Gas Leaders Urge More Investment in Supply to Avert Shortages
(Bloomberg) -- Sky-high energy prices from Europe to Asia are highlighting the need for more investment in natural gas supplies while renewable energy output still lags, traders and executives gathering in Amsterdam said.
Lessons from the crisis that has forced some industrial plants to curb output, power plants to switch to dirtier fuels and led to a collapse of some energy suppliers in Britain dominated the Flame conference, the gas industry’s first major European get-together since the pandemic.
“Unfortunately, based on some of the under-investment over the last few years in gas infrastructure around the world, you are getting big periods of volatility,” Tarek Souki, executive vice president for LNG marketing at U.S. developer Tellurian Inc., said Tuesday in an interview in Amsterdam on the sidelines of the event. “We clearly don’t have enough infrastructure to provide the gas that we need to keep prices at relatively stable levels.”
Gas prices in Europe have surged more than 200% since the start of the year even before the worst of the winter cold spell, as storage levels are low, Russia is capping flows by pipelines and liquefied natural gas shipments are heading to Asia instead.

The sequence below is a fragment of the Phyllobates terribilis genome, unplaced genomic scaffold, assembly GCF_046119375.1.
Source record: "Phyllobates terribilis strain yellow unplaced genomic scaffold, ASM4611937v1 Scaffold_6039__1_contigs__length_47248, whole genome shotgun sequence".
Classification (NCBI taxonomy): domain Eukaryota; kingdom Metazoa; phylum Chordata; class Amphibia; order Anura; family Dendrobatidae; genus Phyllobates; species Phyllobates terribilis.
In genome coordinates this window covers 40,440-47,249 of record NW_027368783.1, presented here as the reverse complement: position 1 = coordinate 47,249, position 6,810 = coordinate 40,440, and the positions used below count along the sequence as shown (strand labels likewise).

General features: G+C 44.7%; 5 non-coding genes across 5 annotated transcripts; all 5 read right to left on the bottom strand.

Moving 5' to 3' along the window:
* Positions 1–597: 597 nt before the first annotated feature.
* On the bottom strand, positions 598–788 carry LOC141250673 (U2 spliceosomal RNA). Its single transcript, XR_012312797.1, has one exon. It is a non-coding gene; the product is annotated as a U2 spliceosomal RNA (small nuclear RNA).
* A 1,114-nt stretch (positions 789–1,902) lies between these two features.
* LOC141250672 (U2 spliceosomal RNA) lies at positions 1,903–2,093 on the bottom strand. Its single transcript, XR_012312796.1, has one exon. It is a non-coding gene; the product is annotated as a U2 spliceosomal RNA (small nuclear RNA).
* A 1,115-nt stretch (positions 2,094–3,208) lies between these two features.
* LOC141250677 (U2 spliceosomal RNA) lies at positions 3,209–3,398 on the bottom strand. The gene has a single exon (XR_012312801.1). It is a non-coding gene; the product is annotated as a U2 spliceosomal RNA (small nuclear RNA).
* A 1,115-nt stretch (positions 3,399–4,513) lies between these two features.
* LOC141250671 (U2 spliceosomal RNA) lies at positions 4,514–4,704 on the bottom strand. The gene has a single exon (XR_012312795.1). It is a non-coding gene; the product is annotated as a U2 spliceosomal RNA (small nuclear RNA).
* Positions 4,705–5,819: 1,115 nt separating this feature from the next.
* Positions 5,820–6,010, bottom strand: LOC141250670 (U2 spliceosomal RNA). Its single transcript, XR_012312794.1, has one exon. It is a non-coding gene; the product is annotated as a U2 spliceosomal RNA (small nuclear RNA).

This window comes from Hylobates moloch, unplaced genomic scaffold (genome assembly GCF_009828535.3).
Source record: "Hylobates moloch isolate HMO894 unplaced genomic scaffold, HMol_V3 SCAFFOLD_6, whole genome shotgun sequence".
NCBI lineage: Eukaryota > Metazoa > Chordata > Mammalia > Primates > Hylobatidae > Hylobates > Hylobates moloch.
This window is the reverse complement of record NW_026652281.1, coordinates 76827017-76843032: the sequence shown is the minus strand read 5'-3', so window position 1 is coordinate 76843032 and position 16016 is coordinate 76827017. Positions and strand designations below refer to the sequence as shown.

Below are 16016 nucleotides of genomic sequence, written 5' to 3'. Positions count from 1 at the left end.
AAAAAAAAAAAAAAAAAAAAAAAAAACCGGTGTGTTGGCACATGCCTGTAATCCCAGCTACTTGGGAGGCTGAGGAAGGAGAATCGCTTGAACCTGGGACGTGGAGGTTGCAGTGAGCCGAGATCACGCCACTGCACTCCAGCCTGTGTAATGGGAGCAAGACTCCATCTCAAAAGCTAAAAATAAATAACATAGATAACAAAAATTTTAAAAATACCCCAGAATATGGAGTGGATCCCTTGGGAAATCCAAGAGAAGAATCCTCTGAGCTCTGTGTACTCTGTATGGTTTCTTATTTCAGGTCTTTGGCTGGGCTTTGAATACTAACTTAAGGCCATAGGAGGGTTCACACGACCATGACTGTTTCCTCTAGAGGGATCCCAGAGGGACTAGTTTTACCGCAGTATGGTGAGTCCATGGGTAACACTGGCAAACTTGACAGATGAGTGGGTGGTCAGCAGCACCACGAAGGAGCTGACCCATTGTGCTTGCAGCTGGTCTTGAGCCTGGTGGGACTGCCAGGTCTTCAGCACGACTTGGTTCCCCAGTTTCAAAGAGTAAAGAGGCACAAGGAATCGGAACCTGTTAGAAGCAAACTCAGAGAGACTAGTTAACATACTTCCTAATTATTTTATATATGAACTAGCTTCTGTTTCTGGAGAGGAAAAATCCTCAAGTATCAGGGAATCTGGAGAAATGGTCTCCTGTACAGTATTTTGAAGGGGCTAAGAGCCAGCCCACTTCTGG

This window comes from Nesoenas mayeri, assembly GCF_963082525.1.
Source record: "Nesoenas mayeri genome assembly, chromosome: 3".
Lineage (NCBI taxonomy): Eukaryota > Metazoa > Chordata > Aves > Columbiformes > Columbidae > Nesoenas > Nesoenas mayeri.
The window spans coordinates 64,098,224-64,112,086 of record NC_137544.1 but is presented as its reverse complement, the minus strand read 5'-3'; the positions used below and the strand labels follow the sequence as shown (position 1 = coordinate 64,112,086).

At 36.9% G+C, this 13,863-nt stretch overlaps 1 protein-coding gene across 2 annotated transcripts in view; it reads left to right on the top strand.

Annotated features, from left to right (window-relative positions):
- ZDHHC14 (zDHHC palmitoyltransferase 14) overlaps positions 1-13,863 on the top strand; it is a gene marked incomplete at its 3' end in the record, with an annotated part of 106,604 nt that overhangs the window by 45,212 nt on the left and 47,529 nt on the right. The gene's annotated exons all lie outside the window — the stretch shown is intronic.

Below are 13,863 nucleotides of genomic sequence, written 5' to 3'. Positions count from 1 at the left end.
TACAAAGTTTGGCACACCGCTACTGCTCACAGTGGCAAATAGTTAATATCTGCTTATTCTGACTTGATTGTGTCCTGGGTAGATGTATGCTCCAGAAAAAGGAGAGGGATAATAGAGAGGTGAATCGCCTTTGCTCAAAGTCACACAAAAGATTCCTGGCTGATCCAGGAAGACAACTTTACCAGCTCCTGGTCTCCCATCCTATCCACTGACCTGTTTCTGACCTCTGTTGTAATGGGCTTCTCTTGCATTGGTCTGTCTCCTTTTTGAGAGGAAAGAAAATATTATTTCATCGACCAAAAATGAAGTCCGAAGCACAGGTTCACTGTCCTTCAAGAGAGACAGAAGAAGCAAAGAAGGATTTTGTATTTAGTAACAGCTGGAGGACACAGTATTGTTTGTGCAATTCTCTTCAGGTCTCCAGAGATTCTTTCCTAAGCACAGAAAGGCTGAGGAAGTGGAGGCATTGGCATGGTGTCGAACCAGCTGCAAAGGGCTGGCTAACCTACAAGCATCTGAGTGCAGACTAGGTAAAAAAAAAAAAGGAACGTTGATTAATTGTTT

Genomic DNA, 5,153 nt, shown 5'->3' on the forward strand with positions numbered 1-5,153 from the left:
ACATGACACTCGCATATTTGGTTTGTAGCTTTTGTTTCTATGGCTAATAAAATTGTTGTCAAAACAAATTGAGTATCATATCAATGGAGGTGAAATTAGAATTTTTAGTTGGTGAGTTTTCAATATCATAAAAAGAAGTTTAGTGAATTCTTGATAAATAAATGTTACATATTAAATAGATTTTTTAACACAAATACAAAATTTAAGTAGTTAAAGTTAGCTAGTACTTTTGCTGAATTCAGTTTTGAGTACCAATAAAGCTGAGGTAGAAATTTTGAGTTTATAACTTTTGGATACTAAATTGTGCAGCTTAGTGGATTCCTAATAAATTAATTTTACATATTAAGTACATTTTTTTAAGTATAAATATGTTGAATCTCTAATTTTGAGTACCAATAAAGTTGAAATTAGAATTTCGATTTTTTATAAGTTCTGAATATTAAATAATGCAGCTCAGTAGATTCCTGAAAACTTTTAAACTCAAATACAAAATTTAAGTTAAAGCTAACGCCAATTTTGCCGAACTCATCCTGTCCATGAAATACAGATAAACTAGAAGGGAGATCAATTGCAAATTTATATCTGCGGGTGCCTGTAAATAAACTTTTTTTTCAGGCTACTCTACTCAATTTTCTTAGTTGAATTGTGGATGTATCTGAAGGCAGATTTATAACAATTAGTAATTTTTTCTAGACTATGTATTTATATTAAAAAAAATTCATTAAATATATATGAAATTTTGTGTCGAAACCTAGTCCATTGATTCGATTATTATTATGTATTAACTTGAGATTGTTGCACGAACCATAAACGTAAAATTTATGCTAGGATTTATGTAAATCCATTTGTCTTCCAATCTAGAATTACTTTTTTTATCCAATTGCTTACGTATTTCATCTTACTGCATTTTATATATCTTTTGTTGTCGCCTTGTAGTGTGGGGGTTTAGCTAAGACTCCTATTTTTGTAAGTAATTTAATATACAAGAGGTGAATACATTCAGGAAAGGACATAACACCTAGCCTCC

The increase won’t last forever as markets will find an equilibrium, Souki said. The industry largely expects prices to ease once Russia adds flows, and in particular, when its Nord Stream 2 pipeline starts shipments. But those plans and the schedule remain unclear. After the winter is over, prices also typically decline.
For now, with no quick options to ease the energy crisis on the supply side, one way to respond to the high-price environment on the demand side is to improve energy efficiency, Antonio Canseco, head of LNG at Swiss utility and trader Axpo Solutions AG, said in a separate interview on the sidelines of Flame.
“There is a lot of energy wasted on a daily basis,” he said.
The industry has become too reliant on “a very quick and very smooth” energy transition to cleaner sources, he said. That has slowed investment in new infrastructure and new LNG supply, while what the market needs starts with commitments from buyers before sellers can begin building their production facilities. In addition, the pandemic and the crash in prices last year further postponed or shelved some of the planned projects.
“Maybe as a backup we need more investment in gas supplies for the mid-term that people are avoiding because they think the energy transition is there,” Canseco said. “One of the lessons of this price crisis is that we need to invest a little bit more in mid-term gas supplies.”
Europe has to attract LNG by taking some “joint statements” and also promoting investments in infrastructure, Jean-Christian Heintz, head of LNG at Alpiq Holding AG, another Swiss utility and trader, said on a panel at Flame.
“We are going to need gas and LNG infrastructure for another few years,” he said.
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